The Graphene-Based Supercapacitors: High-Performance Next-Generation Energy Storage

The Graphene-Based Supercapacitors: High-Performance Next-Generation Energy Storage

A research team led by Professor Dan Li of the Department of Materials Engineering at Melbourne’s Monash University claim to have developed of a new scalable and cost-effective technique to engineer graphene-based supercapacitors that brings them a step closer to commercial development, making them viable for widespread use in renewable energy storage, portable electronics and electric vehicles.

Supercapacitors(SC) — which are typically composed of highly porous carbon that is impregnated with a liquid electrolyte — are known for possessing an almost indefinite lifespan and the impressive ability to recharge extremely rapidly, in seconds even. But existing versions also possess a very low energy-storage-to-volume ratio — in other words, a low energy density. Because of this low energy density — 5-8 Watt-hours per liter in most supercapacitors — they’re not practical for most purposes. They would either need to be extremely large or be recharged very, very often for most uses.

Professor Dan Li and his team at Monash University’s Department of Materials Engineering has created a graphene-based supercapacitor with an energy density of 60 Wh/liter, which is around 12 times higher than that of commercially available supercapacitors and in the same league as lead-acid batteries. The device also lasts as long as a conventional battery.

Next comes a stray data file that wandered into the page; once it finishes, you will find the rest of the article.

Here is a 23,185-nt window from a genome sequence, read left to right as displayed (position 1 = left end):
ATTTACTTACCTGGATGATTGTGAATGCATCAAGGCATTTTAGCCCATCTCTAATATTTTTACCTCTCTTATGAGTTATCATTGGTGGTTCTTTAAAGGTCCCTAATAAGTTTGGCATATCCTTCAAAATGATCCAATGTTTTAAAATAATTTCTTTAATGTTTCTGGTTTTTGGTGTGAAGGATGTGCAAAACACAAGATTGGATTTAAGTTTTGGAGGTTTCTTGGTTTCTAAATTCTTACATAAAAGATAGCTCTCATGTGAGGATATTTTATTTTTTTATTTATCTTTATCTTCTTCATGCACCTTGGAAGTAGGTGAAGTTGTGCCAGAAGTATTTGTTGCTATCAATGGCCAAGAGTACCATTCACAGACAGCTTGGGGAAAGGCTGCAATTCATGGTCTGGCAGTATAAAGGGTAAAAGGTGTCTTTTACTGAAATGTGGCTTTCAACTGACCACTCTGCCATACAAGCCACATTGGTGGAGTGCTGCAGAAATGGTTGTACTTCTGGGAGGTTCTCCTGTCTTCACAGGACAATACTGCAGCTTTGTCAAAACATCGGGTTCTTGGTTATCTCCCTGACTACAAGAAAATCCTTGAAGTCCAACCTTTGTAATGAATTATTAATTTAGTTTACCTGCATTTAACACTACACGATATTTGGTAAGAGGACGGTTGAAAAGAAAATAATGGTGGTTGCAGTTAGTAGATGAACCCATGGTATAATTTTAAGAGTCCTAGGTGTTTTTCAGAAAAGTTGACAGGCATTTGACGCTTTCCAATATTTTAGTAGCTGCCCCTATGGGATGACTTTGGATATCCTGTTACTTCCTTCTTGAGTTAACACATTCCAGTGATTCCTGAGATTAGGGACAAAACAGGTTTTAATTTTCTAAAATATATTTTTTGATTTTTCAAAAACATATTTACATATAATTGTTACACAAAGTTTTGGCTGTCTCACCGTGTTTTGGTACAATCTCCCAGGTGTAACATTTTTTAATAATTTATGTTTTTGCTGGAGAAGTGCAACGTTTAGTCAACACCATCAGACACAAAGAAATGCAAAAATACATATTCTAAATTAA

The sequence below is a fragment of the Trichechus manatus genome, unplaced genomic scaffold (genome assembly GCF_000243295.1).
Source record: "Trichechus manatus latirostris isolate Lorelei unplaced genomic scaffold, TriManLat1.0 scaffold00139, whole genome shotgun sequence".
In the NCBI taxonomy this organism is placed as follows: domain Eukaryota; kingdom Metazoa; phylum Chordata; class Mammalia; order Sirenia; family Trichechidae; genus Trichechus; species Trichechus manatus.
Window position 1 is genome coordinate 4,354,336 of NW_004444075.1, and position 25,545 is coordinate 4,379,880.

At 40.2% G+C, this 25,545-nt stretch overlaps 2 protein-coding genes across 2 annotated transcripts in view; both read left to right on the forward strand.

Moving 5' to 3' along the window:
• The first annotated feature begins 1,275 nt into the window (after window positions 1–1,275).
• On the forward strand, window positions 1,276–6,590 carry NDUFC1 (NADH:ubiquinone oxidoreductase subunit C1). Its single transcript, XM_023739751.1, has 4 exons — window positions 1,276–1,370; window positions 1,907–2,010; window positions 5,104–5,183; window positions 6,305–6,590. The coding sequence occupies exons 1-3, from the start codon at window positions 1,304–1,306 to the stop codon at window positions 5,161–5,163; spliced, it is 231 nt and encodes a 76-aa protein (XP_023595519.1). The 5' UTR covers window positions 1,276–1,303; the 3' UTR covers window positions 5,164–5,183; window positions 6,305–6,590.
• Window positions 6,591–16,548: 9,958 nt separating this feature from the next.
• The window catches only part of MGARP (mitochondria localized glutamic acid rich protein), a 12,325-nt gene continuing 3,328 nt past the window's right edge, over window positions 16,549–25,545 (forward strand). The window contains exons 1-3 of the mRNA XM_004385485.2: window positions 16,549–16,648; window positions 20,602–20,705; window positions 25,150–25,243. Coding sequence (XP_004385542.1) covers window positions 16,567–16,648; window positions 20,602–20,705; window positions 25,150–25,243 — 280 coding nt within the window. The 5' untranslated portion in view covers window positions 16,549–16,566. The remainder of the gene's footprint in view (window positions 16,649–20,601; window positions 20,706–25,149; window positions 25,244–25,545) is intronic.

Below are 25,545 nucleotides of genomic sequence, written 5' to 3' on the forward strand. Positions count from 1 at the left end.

"It has long been a challenge to make SCs smaller, lighter and compact to meet the increasingly demanding needs of many commercial uses," Professor Li said.

Graphene, which is formed when graphite is broken down into layers one atom thick, is very strong, chemically stable and an excellent conductor of electricity.

To maximize the energy density, the team created a compact electrode from an adaptive graphene gel film they had previously developed. To control the spacing between graphene sheets on the sub-nanometer scale, the team used liquid electrolytes, which are generally used as the conductor in conventional supercapacitors.

Monash University researchers have created a compact electrode that uses a liquid electrolyte to maintain space between graphene sheets

Unlike in conventional, “hard” porous carbon, where space is wasted with unnecessarily large “pores,” density is maximized without compromising porosity in Professor Li’s electrode. To create its material, the research team used a method similar to that used in traditional paper-making, meaning the process could be easily and cost-effectively scaled up for industrial use.

"We have created a macroscopic graphene material that is a step beyond what has been achieved previously. It is almost at the stage of moving from the lab to commercial development," Professor Li said.

The work was supported by the Australian Research Council.
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Write by: RC - Monday, August 5, 2013

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